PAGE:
Web Pages: The primary website for this class is prfadams.com. The official syllabus, assignments, calendar, and resource links are all there. Homework will be done on the mymathlab.com. In order to use the online homework system, you will need the course ID number: adams41375. You will also need an access code. This access code was packaged with your textbook if you bought it new at the MJC bookstore. You can also purchase the access code directly from the website.
Special Needs Accommodation: If you think you might qualify for special accommodations in this class, I strongly urge you to take advantage of the many excellent services that are available at our campus, from Tutoring to Counseling to Disabled Student Services. All accommodations must be established by the appropriate specialist, and they need to be arranged well ahead of time, so do not delay!
Catalog Description: Structure of arithmetic for prospective elementary school teachers. The definitions, operations, and properties of sets, counting numbers, integers, rational and irrational numbers; numeration systems; number theory, and logic.
C.L.O.s: “Class Learning Outcomes” are the central point and purpose of each class. Every class at MJC has a reason it exists, and the faculty who teach that class should be able to explain that reason to the students who are taking that class.
Math 105 has two CLOs. If you succeed in this course, you should have learned the skills necessary to:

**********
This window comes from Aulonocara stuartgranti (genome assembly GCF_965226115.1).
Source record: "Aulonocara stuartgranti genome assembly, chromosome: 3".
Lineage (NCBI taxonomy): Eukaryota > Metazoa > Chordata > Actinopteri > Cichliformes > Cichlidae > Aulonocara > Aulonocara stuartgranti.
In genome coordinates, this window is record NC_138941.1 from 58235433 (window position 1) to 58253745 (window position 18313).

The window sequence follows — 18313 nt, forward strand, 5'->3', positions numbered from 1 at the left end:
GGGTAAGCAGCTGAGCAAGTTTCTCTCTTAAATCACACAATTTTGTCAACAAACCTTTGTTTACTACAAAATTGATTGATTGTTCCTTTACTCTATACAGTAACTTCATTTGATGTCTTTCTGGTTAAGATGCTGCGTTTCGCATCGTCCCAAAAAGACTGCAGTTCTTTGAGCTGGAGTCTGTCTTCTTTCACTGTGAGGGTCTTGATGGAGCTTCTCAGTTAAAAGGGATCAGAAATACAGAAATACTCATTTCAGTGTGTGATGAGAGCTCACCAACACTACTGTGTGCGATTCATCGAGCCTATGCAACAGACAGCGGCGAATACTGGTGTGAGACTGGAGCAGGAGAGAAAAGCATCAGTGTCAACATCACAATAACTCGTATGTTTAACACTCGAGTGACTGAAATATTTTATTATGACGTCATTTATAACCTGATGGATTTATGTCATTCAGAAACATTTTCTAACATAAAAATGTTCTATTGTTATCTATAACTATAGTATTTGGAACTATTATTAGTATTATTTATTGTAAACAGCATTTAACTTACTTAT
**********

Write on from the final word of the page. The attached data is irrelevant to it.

Please note the second CLO. It indicates that an important component of this course is communication, and your work will be graded accordingly. Simply getting a question right only meets the first CLO. It is essential that you also take the time to communicate the reasoning that lead to your answer if you want to achieve the best possible score.
This class is “Math for Elementary School Teachers” not “Elementary School Math”. Keep in mind that Intermediate Algebra is a pre-requisite for this class. The math topics we will be covering can be quite sophisticated. The intention is to give you an overall look at the structure of the field of Mathematics, so that you can be a more effective teacher. Not every topic will directly relate to elementary school math. If you struggled in Intermediate Algebra and have poor math skills overall, this is not the class for you!
This class has a different focus than most of the other math classes you have had. In most math classes, the emphasis is on skills and knowledge. In this class the emphasis is on depth of understanding and communication. There is still quite a lot of knowledge and a great many skills that you will be learning. But the main things I am looking for in you are signs of understanding and the ability to communicate well.
Another thing I am looking for in this class is attitude. When I am teaching, I am looking at you as a potential elementary school teacher. If your attitude towards math is bad, then I don’t want you teaching elementary school! I had my share of good and bad teachers when I was a kid, and I want you to be like the good ones.